h=400 W/m2K k=20 W/mK c=400 J/kgK =8500 kg/m3 Gas stream

Example 5.1 Assumptions: Analysis:
Uniform Temperature inside the junction Radiation is negligible; No conduction through the leads; Constant properties. Analysis: D is unknown, Bi number can’t be determined. But we can assume Bi<0.1, so that Lumped Capacitance method can be applied.

Example 5.1 For sphere, V = πD3/6, As = πD2, Lc =V/As= D/6
Time constant:

Example 5.1 Bi = (hLc/k) =(hD/6k) = 2.35 x 10-4 <<1
Original assumption (Bi<0.1) is valid, so lumped capacitance method is a good approximation. From Eqn. 5.6

Example 2 (Problem 5.12) A plane wall of a furnace is fabricated from plain carbon steel (k=60 W/mK, ρ=7850kg/m3, c=430J/kgK) and is of thickness L=10 mm. To protect it from the corrosive effects of the furnace combustion gases, one furnace surface of the wall is coated with a thin ceramic film that, for a unit surface area, has a thermal resistance of R”t,f=0.01 m2K/W. the opposite surface is well insulated from the surroundings. At furnace start-up the wall is at initial temperature of Ti=300 K, and the combustion gases at T∞=1300K enter the furnace, providing a convection coefficient h=25 w/m2K at the ceramic film. Assuming the film to have negligible thermal capacitance, how long will it take for the inner surface of the steel to achieve a temperature of Ts,i=1200 K? What is the temp. Ts,o of the exposed surface of the ceramic film at this time?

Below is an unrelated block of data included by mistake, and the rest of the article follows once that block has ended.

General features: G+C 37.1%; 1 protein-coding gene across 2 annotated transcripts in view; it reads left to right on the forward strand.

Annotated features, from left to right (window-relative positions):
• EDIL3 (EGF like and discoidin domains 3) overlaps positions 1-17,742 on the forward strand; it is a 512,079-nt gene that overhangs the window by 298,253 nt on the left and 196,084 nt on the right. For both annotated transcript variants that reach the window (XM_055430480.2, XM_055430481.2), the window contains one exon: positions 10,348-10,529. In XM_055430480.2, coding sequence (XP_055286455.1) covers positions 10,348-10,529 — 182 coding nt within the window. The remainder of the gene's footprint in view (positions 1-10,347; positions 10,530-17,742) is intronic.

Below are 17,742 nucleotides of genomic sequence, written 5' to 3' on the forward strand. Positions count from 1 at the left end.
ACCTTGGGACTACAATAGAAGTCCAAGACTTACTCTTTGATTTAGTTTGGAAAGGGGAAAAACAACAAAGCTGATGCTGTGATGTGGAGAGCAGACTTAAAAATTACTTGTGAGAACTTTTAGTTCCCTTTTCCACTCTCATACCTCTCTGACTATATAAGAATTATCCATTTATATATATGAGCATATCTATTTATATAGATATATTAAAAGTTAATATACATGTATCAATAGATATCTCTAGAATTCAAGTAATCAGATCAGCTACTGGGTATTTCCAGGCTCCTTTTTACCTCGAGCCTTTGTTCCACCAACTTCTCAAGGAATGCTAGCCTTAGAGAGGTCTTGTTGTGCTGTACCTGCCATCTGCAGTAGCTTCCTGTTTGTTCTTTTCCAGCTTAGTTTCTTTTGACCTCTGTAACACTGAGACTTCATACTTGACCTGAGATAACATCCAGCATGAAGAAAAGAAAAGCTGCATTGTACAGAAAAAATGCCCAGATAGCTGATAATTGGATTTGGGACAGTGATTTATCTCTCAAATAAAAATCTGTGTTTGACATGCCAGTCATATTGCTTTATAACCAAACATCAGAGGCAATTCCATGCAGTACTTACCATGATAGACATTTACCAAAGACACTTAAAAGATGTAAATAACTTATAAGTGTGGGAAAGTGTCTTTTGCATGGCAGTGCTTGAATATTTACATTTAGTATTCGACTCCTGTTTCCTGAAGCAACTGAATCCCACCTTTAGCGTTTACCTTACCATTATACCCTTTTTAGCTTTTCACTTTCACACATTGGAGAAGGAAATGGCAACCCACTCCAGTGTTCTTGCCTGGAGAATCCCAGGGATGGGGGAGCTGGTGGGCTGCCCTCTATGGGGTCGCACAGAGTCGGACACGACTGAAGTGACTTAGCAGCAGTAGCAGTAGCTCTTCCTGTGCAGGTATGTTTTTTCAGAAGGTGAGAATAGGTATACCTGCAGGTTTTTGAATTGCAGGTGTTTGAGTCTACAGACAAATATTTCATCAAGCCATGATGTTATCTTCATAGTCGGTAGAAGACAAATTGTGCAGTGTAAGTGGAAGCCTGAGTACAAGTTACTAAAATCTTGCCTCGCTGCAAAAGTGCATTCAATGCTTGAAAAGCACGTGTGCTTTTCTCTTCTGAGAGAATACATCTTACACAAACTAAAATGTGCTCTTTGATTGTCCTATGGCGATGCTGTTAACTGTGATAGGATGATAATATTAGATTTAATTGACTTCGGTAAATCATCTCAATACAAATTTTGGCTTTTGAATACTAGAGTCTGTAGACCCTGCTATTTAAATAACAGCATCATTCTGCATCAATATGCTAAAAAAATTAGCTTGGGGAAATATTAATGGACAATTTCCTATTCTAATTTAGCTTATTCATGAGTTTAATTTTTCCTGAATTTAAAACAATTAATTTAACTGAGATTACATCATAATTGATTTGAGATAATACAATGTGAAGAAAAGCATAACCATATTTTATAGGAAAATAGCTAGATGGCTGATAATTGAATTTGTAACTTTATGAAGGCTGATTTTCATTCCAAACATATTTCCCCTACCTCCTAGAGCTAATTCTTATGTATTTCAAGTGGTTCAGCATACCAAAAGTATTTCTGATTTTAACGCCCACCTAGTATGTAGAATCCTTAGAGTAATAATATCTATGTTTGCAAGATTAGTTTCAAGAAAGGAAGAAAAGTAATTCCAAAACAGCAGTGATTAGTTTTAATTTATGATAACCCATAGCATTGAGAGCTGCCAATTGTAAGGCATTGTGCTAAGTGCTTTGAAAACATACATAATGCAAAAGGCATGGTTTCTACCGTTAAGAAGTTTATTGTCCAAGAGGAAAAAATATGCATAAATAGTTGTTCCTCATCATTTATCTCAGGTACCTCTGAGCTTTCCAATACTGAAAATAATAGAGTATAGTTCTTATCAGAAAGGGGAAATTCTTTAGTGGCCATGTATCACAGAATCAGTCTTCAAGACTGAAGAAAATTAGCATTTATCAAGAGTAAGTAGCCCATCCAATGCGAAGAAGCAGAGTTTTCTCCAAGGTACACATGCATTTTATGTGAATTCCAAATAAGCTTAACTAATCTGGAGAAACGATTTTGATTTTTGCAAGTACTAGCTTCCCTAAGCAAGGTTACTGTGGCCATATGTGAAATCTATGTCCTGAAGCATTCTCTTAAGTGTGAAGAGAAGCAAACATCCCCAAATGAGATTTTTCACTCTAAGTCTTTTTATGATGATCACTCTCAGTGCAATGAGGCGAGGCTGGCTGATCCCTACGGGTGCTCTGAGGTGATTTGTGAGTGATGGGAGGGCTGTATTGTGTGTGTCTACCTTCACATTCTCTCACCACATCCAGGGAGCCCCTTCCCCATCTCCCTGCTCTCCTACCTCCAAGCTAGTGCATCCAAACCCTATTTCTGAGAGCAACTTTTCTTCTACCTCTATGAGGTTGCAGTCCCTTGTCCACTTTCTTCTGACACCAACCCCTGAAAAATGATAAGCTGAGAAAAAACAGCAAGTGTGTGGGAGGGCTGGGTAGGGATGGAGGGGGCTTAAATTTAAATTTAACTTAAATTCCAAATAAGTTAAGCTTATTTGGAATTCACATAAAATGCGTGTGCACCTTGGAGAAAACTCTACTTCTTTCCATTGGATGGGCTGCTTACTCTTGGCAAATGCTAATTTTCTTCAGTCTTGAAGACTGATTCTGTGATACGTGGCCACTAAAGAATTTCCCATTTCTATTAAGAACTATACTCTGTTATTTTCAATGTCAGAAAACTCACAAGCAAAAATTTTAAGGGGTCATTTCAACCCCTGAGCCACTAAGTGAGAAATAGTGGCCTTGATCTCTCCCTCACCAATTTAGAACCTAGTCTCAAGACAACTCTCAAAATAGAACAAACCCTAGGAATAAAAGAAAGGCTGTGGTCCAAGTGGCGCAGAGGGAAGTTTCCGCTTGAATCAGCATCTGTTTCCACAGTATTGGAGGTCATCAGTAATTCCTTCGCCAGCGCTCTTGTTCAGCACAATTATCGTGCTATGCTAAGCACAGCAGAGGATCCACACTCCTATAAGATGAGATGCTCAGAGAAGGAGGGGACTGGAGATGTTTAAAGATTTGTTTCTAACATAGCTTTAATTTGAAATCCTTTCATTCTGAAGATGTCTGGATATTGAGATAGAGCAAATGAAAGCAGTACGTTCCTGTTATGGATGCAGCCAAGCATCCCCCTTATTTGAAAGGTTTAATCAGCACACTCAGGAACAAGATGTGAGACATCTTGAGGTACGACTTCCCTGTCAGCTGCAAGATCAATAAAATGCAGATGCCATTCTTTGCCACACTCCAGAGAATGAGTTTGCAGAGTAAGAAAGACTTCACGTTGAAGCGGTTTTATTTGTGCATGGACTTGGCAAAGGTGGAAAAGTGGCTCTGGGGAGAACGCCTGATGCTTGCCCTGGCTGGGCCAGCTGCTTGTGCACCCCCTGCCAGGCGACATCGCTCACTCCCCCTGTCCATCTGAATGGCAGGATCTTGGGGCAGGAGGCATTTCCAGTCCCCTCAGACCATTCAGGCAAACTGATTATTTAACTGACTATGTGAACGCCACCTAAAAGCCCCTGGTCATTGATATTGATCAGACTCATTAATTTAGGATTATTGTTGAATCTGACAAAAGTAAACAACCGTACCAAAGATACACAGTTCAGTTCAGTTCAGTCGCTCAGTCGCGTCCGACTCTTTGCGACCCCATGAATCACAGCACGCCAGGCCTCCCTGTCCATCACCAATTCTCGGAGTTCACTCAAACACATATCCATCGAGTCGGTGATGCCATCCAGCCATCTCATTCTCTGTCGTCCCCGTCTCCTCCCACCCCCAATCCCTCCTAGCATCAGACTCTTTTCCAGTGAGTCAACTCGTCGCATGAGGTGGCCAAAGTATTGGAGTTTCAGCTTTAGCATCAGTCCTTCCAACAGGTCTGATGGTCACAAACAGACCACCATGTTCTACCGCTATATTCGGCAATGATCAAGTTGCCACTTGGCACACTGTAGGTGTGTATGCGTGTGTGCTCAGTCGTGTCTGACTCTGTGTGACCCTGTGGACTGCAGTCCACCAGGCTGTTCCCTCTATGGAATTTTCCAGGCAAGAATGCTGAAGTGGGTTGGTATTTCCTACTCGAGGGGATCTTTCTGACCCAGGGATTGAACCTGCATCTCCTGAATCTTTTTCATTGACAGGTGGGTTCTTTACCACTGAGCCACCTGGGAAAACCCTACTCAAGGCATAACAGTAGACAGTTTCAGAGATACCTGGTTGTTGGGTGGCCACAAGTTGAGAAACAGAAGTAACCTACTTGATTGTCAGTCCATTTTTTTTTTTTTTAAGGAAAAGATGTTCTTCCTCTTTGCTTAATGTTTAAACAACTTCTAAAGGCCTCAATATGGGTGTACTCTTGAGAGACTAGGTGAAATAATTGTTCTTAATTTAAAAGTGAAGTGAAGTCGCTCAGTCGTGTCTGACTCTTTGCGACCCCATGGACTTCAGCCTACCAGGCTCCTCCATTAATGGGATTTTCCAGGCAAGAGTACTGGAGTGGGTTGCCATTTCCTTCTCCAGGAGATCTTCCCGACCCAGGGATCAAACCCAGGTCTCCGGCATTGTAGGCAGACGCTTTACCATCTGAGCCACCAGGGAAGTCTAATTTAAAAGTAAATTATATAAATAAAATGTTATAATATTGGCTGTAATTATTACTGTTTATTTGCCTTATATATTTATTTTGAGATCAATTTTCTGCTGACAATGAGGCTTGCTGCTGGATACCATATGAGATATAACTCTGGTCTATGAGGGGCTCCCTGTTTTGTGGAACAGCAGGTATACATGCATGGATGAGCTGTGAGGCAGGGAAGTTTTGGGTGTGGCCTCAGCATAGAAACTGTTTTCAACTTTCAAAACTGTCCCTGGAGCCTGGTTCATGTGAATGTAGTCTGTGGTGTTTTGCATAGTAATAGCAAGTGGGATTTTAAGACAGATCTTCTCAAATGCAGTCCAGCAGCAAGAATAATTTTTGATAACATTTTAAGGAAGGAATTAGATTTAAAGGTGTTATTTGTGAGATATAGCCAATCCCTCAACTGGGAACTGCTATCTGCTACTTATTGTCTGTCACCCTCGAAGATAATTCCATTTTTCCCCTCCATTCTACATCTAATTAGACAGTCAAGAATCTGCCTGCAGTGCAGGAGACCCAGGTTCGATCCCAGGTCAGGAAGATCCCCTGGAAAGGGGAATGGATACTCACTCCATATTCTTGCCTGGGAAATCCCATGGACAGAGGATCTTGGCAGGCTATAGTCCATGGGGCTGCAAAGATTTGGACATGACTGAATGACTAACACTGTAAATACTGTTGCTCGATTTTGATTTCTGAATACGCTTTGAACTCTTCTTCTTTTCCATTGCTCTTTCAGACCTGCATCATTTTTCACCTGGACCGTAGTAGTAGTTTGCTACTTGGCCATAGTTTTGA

Problem: Thermal Energy Storage
Problem 5.12: Charging a thermal energy storage system consisting of a packed bed of aluminum spheres. Schematic:

Problem: Thermal Energy Storage (cont.)
ANALYSIS: To determine whether a lumped capacitance analysis can be used, first compute Bi = h(ro/3) = 75 W/m2∙K ( m)/150 W/m∙K = << 1. From Eq. 5.8, achievement of 90% of the maximum possible thermal energy storage corresponds to < <

Problem: Furnace Start-up
Problem 5.22: Heating of coated furnace wall during start-up. Schematic:

Problem: Furnace Start-up (cont.)
Hence, with <

Problem: Furnace Start-up (cont.)
<